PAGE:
4 ways parking garages are prepping for fewer cars

Developers are planning for a high-tech future that requires greater flexibility.

October 05, 2021

The rise of ride-hailing, autonomous vehicles, and micro-mobility devices such as electric scooters are set to lower rates of car ownership among younger generations.

This, alongside increasing electric vehicle ownership, has building owners and architects thinking about parking garages and how they will need to adapt.

“The forecast demand for electric vehicles is increasing,” says Mike Bammel, Managing Director and National Practice Lead, Renewable Energy, JLL. “Existing properties may not have capacity or capabilities to handle it.”

Read on for four ways garages around the world are already starting to change. 

They aren’t just for cars

Parking garages are being built for a future where people drive less, which means designing structures that can support the possibility to be turned into something else, like retail space or a theater.

For instance, a garage in AvalonBay Communities Inc.’s 475-unit multifamily complex in Los Angeles’s Arts District will have higher-than-average ceilings; flat floors, unlike the slanted foundation you find in most parking garages; and elevators and staircases are in the middle of the structure, not on the perimeter. The project is due to be completed in 2022.

In Shenzhen, Kohn Pedersen is designing a complex with underground parking areas that could be converted into retail space.

The Cincinnati headquarters of data analytics firm 84.51° was designed with three floors of above-ground parking that can be converted into office space.

They are laboratories for parking tech

In order to prepare parking garages for the future, new technology needs to be tested. Current structures are already part of the experiment.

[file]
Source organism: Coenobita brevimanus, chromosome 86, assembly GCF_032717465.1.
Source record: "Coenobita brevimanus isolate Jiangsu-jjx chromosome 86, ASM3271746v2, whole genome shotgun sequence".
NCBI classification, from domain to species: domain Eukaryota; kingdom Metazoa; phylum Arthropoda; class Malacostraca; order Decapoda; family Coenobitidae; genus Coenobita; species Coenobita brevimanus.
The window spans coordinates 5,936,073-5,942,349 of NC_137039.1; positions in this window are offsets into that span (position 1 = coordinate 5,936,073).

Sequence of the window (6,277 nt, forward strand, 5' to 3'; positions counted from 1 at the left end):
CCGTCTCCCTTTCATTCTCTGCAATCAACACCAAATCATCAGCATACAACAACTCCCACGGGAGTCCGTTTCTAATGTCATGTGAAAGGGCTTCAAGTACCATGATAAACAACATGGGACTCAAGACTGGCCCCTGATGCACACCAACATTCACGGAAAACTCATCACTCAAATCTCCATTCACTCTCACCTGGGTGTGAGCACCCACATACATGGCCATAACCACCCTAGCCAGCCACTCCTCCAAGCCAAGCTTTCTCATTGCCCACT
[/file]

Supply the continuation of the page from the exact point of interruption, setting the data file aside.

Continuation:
Inside the Detroit Smart Parking Lab, which opened in August, mobility and smart infrastructure companies test parking-related mobility, logistics and electric vehicle charging technologies, aided by grants from the state of Michigan.

Enterprise, the car rental firm, will be testing automated valet parking technology that can improve the rental car return process in the Detroit space. 


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They include EV charging stations 

In 2020, global electric car sales share rose 70 percent to a record 5 percent, according to the International Energy Agency.

And there are estimates that electric adoption could rise 25 percent annually over the next five years, says Bammel. There are tax benefits in some areas for building charging stations to meet that demand. AvalonBay has been expanding the number of electric-car charging stations in its West Hollywood and Hollywood buildings, as are many multifamily landlords.

“Coordinating with infrastructure teams to ensure they have capabilities to execute and deliver sustainability options will be key in rolling this programming out successfully and in time to match the demand,” Bammel says.

In California, tech company EVmatch is installing 120 electric vehicle chargers at apartment complexes by way of a grant from the California Energy Commission (CEC). The company plans to target properties in poorer communities where residents typically face major barriers to owning and charging EVs.

They have routes for autonomous fleets

Many building owners are envisioning their current parking garages as future transportation hubs for fleets of driverless cabs.

The Kohn Pedersen complex in Shenzhen, for example, has an elevated loop that could be dedicated to autonomous vehicle drop-offs and pickups.

A 2018 rendering from the National Parking Association in the U.S. shows a garage with stacked parking for autonomous vehicles and separate entry lanes for cars driven by humans. The absence of drivers allows them to squeeze in more tightly than typical cars.

“It could seem far away, but it really isn’t,” Bammel says. “It’s better if building owners prepare to be adaptable to the changes as they come.”

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